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Creativity in Physics?

  1. Feb 19, 2008 #1
    What does it mean to be creative in Physics? Does it mean to just think outside the box? What does that mean in physics?

    For example, IIT physics students are better at solving physics question than Berkeley students, but many claim that Cal students are more creative, bcs. Berkeley students have less questions, and thus more time to think about a question, analyze it, understand it, and question its limits, change the problem, ex make the block on an incline spin, etc.

    So are Berkeley students more creative?

    And what does it mean to be creative in physics?

    Should a true genius be more creative than able to solve all the details in a physics question? Better to see the whole big picture rather than all the details.
  2. jcsd
  3. Feb 19, 2008 #2


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    Creativity is a tool, just like math and philosophy. It can over-emphasized as well as under-emphasized.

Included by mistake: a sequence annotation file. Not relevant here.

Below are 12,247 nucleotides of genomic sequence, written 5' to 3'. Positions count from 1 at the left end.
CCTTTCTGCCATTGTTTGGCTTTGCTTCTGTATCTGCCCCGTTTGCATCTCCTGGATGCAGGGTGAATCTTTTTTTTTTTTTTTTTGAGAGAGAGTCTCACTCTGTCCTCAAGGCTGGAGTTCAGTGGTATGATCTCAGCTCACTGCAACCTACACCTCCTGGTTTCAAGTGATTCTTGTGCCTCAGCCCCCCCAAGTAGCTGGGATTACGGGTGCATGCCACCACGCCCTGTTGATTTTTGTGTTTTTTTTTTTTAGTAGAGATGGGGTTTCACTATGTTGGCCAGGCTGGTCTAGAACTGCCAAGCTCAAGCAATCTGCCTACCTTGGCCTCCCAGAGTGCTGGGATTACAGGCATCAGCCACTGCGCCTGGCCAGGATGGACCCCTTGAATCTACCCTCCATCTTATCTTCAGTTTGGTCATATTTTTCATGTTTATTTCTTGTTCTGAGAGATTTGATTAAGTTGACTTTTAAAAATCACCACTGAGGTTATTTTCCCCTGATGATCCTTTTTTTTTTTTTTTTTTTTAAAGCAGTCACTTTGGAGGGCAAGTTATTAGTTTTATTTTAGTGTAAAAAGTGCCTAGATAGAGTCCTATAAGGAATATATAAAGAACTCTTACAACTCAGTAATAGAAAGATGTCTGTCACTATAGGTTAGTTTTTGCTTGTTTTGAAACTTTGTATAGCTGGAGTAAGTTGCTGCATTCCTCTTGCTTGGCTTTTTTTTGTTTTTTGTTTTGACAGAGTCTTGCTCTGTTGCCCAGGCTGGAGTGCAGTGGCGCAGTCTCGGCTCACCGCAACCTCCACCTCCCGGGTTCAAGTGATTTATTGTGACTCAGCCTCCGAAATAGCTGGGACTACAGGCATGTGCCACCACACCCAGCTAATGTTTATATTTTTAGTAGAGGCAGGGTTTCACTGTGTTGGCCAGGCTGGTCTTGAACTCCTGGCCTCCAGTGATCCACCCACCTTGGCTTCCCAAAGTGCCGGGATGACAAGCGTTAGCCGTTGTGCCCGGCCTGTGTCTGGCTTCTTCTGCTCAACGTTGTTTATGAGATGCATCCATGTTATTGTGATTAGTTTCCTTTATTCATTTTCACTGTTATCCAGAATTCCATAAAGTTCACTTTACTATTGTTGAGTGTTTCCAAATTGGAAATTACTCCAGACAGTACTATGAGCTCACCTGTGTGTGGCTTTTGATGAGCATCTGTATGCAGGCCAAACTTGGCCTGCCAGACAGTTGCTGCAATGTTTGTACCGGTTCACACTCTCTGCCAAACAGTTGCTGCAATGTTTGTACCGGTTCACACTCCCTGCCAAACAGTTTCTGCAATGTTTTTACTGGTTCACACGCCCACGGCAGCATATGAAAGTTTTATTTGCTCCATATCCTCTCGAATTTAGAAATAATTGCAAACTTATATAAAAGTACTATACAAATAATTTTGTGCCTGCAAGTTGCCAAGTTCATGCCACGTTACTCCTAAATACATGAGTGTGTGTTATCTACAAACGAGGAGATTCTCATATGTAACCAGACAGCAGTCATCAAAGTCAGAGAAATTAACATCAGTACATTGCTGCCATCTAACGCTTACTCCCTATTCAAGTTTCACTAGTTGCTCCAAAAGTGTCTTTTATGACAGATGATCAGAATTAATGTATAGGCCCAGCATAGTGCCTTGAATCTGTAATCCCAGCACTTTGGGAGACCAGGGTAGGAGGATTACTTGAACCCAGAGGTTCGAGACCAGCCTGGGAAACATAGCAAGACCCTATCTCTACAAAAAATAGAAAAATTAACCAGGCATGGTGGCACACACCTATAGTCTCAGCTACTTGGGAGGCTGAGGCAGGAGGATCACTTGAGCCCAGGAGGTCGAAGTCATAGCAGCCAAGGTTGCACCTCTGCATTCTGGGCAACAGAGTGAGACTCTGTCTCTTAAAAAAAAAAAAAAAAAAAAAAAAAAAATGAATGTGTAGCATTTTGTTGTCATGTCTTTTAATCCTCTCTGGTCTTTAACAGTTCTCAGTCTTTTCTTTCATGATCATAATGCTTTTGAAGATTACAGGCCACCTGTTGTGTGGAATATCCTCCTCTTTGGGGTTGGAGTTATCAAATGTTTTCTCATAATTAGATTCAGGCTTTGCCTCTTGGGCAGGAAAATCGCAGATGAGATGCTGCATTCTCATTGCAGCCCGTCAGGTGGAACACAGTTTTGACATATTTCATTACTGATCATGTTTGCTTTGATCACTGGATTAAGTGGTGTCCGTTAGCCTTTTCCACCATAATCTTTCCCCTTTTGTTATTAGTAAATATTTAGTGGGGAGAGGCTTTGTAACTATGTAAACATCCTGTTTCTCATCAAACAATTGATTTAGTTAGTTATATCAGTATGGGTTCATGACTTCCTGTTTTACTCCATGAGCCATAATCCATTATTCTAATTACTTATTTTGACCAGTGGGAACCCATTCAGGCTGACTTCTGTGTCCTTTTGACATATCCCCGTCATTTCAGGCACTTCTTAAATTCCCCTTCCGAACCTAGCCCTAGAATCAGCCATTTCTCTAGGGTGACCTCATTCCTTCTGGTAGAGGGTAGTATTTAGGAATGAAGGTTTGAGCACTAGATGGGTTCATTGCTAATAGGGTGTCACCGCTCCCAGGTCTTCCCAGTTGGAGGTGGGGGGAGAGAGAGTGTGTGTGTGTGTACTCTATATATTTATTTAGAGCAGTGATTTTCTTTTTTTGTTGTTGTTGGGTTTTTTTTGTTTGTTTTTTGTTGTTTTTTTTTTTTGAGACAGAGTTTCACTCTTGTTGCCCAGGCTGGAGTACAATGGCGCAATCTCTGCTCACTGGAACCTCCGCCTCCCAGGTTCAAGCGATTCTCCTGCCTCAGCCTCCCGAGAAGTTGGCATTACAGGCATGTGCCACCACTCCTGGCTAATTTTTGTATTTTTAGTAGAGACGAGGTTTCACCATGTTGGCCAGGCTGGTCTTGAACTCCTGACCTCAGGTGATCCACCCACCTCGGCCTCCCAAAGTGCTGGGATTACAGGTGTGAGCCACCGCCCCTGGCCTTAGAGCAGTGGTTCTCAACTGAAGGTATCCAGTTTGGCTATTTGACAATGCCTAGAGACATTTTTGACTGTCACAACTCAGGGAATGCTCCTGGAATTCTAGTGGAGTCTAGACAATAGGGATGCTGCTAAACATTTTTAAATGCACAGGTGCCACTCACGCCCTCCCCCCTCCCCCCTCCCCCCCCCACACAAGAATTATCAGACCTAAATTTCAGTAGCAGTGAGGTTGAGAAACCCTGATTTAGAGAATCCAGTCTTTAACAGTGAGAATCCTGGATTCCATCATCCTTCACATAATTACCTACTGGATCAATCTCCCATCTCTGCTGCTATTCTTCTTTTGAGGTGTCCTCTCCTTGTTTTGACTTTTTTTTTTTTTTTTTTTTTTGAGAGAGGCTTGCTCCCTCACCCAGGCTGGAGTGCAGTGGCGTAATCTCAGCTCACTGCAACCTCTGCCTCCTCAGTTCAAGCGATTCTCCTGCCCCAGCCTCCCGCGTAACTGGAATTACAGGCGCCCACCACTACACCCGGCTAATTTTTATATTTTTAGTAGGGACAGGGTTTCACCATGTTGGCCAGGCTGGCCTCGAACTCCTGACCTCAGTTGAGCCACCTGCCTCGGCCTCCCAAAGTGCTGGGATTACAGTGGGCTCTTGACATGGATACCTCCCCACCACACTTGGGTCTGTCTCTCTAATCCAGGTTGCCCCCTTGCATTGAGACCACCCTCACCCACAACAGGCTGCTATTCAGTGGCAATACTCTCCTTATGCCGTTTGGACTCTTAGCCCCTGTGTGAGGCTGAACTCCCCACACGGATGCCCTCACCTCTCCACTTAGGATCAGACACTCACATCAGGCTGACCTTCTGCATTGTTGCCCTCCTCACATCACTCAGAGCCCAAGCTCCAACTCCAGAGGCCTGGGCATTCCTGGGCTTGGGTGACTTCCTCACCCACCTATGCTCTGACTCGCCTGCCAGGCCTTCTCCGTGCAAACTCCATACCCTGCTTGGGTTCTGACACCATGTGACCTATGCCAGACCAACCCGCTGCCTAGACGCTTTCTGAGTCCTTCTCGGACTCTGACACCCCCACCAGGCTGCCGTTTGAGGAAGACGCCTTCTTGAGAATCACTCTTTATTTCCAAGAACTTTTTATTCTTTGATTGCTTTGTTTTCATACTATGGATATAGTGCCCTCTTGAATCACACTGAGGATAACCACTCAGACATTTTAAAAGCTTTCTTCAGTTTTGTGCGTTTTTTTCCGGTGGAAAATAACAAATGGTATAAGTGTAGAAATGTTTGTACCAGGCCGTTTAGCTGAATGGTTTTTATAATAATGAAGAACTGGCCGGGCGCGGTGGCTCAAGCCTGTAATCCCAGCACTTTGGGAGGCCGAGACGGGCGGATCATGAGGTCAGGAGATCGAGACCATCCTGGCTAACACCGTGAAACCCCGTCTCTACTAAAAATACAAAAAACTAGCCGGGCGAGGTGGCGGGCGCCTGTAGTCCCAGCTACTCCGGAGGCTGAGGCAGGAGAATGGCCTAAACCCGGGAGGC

While we all realize there's an extent to which creativity might be discouraged in science (depending on what you think of when you hear 'creativity') there's plenty of mathematical techniques and lab techniques that all serve the same function, and may be used in different combinations for optimization of different aspects of an experiment (or theory).

    Also, the nomenclature we use when writing our papers (tortuosity!), the way we describe things and understand them in an experiential way (periodic table), the way we prefer to model things (Feynman diagrams) all required a certain amount of creativity.
  4. Feb 20, 2008 #3
    hmm, i never thought of creativity as a tool, but i can actually see that quite easily. I think that creativity like other tools can also be learned, but some are more talented at that than others.

    True geniuses i think are excellent at being creative, rather than mainstream, because there are many people in mainstream who can do the details of the problem and the math of it, but a geniuses like Einstein or Feynman can understand the math, perhaps not do it, but most importantly, they can see above it and ask questions and make theories.
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